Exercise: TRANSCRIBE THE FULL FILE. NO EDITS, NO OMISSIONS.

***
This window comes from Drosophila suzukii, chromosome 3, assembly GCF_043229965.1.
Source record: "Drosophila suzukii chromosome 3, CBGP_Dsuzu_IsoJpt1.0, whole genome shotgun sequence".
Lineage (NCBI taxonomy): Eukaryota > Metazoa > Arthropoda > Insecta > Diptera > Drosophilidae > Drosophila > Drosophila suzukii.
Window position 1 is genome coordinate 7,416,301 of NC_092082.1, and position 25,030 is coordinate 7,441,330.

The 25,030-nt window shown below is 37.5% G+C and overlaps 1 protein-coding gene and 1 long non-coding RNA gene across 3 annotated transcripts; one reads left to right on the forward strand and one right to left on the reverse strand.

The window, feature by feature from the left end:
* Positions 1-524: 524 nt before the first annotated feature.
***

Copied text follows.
This window comes from Drosophila suzukii, chromosome 3, assembly GCF_043229965.1.
Source record: "Drosophila suzukii chromosome 3, CBGP_Dsuzu_IsoJpt1.0, whole genome shotgun sequence".
Lineage (NCBI taxonomy): Eukaryota > Metazoa > Arthropoda > Insecta > Diptera > Drosophilidae > Drosophila > Drosophila suzukii.
Window position 1 is genome coordinate 7,416,301 of NC_092082.1, and position 25,030 is coordinate 7,441,330.

The 25,030-nt window shown below is 37.5% G+C and overlaps 1 protein-coding gene and 1 long non-coding RNA gene across 3 annotated transcripts; one reads left to right on the forward strand and one right to left on the reverse strand.

The window, feature by feature from the left end:
* Positions 1-524: 524 nt before the first annotated feature.